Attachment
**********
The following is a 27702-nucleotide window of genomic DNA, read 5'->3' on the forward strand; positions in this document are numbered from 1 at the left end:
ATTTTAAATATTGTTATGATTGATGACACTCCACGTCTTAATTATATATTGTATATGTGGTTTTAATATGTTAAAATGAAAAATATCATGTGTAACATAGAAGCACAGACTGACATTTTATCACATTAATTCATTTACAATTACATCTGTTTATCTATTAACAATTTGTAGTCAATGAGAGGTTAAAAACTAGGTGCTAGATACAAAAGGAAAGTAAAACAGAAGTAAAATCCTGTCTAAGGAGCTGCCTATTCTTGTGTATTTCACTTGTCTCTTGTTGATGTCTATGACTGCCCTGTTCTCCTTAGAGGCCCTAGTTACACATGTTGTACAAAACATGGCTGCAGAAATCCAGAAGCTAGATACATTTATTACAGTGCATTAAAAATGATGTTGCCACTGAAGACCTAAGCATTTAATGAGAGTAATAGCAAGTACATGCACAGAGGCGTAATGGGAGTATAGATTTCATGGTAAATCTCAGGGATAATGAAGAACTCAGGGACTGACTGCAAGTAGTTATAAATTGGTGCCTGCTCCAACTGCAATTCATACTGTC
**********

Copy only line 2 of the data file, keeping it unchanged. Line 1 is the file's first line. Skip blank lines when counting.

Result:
ATTTTAAATATTGTTATGATTGATGACACTCCACGTCTTAATTATATATTGTATATGTGGTTTTAATATGTTAAAATGAAAAATATCATGTGTAACATAGAAGCACAGACTGACATTTTATCACATTAATTCATTTACAATTACATCTGTTTATCTATTAACAATTTGTAGTCAATGAGAGGTTAAAAACTAGGTGCTAGATACAAAAGGAAAGTAAAACAGAAGTAAAATCCTGTCTAAGGAGCTGCCTATTCTTGTGTATTTCACTTGTCTCTTGTTGATGTCTATGACTGCCCTGTTCTCCTTAGAGGCCCTAGTTACACATGTTGTACAAAACATGGCTGCAGAAATCCAGAAGCTAGATACATTTATTACAGTGCATTAAAAATGATGTTGCCACTGAAGACCTAAGCATTTAATGAGAGTAATAGCAAGTACATGCACAGAGGCGTAATGGGAGTATAGATTTCATGGTAAATCTCAGGGATAATGAAGAACTCAGGGACTGACTGCAAGTAGTTATAAATTGGTGCCTGCTCCAACTGCAATTCATACTGTC